Intensity matters: your advocacy for climate policy must be stronger than the opposition’s lobbying against it. The messenger also matters: making your CEO the company’s chief climate advocate and spokesperson demonstrates the seriousness of your intentions.

Here’s how to lead:

  • Talk to policymakers about why climate change is a business risk for your company, how you are reducing your own emissions and what climate policies you support. Bring up climate policy whenever you meet with elected officials, agencies and regulators — not just when environmental groups invite you. Testify at hearings and file written comments.
  • Talk publicly about why climate policy is a bottom-line issue for your company. Address climate change and climate policy in every public forum you can
    and create new forums to talk about it.
  • Mobilize your networks — your employees, suppliers, peers and customers — to advance climate policy, as you would for any other top advocacy priority.

Here’s how to get started:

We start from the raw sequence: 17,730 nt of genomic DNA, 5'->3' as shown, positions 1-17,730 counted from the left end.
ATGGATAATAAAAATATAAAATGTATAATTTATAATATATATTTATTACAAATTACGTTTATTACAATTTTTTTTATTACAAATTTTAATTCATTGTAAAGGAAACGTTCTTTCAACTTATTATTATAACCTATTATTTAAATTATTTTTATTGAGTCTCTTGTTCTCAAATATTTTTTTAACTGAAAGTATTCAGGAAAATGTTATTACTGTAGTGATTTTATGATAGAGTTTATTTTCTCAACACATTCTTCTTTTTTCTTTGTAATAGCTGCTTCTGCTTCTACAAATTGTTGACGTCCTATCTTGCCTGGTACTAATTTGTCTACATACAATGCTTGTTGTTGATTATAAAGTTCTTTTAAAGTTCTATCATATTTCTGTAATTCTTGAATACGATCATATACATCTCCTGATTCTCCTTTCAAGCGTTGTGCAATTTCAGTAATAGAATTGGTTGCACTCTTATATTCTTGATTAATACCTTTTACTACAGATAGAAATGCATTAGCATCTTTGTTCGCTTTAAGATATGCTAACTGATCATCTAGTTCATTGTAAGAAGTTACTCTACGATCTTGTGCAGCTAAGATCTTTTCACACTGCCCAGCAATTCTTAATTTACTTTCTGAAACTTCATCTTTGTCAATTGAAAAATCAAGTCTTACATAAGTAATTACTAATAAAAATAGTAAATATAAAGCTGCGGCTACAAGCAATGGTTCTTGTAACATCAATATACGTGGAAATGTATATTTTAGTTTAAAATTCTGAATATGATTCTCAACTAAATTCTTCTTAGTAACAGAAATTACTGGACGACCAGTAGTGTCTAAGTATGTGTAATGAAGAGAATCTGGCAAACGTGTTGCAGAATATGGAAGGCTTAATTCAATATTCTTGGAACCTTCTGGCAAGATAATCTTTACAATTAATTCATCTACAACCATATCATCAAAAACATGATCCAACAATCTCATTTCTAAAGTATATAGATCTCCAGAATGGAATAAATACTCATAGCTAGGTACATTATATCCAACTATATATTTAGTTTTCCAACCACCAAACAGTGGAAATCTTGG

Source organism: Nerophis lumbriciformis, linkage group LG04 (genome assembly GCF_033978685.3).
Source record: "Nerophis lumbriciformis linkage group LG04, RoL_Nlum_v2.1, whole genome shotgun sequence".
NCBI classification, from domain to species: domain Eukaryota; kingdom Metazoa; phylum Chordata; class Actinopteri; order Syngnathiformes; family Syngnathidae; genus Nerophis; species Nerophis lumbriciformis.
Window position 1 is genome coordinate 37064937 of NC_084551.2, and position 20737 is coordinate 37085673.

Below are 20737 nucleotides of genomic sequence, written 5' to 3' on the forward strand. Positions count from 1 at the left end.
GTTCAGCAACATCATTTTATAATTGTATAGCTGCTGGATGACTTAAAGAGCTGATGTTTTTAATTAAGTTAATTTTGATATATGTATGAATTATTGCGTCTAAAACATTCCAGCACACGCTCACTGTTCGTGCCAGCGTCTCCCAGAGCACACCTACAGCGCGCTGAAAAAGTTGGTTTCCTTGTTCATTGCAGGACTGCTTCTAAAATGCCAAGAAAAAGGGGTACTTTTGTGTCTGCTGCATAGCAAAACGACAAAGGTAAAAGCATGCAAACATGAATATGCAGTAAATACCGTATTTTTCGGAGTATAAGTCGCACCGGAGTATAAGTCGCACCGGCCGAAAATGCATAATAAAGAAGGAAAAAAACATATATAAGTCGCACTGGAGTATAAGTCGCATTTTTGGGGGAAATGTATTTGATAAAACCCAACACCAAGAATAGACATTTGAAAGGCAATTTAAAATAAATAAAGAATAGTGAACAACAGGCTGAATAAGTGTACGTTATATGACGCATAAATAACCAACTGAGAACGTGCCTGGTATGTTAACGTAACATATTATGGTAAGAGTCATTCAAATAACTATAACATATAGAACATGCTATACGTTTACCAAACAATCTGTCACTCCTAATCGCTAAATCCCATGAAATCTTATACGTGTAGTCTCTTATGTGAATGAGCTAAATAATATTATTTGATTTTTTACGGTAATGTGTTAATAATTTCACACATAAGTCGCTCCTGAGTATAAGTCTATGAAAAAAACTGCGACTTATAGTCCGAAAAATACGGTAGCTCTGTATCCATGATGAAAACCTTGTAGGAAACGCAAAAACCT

• Take a position. Embrace the goal of net-zero emissions by 2050 and commit to advancing public policies consistent with it.
  • Socialize your position internally. Get your employees, your CEO and trustees on board. Make sure your suppliers, peers and customers understand what you are doing and why.
  • Promote your position publicly. Articulate why climate policy is a strategic imperative for your company, and why your business, environmental and climate policy goals are linked.


your trade associations’ climate policy advocacy with the goal of net-zero emissions by 2050.

It’s no longer tenable for companies to say the right things on climate policy while allowing their trade associations — which have far greater political clout — to lobby against those policies.

Here’s how to lead:

  • Speak out. Publicly distance your company from statements or lobbying against climate policy by your trade associations. Explain how it is inconsistent with your own emission reduction goals and with your support for climate policy.
  • Change their position. Work to end trade association lobbying against climate policy through transparent and time-bound engagement with those organizations.